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Based on ethnographic accounts and archaeological observations, four species of bivalves were of particular importance to coastal First Nations: butter clams (Saxidomus gigantea), littleneck clams (Leukoma staminea), cockles (Clinocardium nuttallii), and horse clams (Tresus capax). They were eaten fresh or smoked and dried for later consumption or trade.  As local clam gatherers are well aware, each species has different preferred growing conditions (substrate, tidal elevation, burrowing depth), which influences their accessibility to human harvesters, their suitability for cultivation in clam gardens, and their resilience to extreme climatic events.


Nicole Smith

While all four species can be found in clam gardens, in our experience, the beach terrace and associated shell middens are dominated by butter clams and littleneck clams, the dominant bivalves harvested from most clam gardens. Unlike cockles, both species thrive in coarse sediments, characteristic of clam gardens. Furthermore, horse clams tend to grow in the low intertidal and more commonly in the shallow subtidal zone. Thus, they would only be accessible to harvesters for limited periods during the lowest low tides.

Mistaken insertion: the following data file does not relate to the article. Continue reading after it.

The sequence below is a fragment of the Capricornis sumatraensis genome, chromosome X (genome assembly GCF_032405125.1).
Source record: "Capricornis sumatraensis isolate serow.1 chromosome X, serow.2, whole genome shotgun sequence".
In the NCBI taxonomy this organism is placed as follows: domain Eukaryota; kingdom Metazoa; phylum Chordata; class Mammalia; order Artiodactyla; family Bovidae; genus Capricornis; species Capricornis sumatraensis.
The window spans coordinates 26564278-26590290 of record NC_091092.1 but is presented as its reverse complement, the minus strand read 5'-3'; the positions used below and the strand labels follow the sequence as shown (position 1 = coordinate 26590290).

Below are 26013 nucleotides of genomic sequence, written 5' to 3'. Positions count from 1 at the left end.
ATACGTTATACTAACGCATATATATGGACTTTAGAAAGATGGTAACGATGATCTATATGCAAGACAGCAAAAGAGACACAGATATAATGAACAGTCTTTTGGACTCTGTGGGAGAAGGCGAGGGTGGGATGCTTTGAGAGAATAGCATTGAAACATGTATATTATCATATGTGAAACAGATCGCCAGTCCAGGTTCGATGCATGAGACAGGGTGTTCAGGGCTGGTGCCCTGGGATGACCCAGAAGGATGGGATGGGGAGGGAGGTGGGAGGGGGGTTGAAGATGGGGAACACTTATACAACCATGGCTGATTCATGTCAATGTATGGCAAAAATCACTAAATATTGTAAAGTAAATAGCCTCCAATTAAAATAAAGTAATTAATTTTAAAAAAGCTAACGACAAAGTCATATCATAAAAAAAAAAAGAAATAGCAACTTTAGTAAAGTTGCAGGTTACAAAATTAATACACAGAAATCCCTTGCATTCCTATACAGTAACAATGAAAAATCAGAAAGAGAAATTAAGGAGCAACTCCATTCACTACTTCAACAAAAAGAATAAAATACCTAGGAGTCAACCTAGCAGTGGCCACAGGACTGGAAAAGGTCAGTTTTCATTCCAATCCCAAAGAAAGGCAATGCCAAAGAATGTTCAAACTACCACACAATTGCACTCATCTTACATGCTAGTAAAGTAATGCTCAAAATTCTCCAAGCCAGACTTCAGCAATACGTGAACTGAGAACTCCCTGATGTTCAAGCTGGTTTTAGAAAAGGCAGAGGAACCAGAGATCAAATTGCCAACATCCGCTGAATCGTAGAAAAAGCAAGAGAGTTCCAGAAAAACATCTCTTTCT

horse clam photo.png

Dana Lepofsky

Small clam garden (~3 x 5 meters) in the Strait of Georgia. This garden sits very low in the intertidal and may have been used to cultivate horse clams. It is currently covered by the invasive Sargassum muticum seaweed as well as sea lettuce (Ulva lactuca) and rockweed (Fucus gardneri) – a sign that the garden is no longer tended. 

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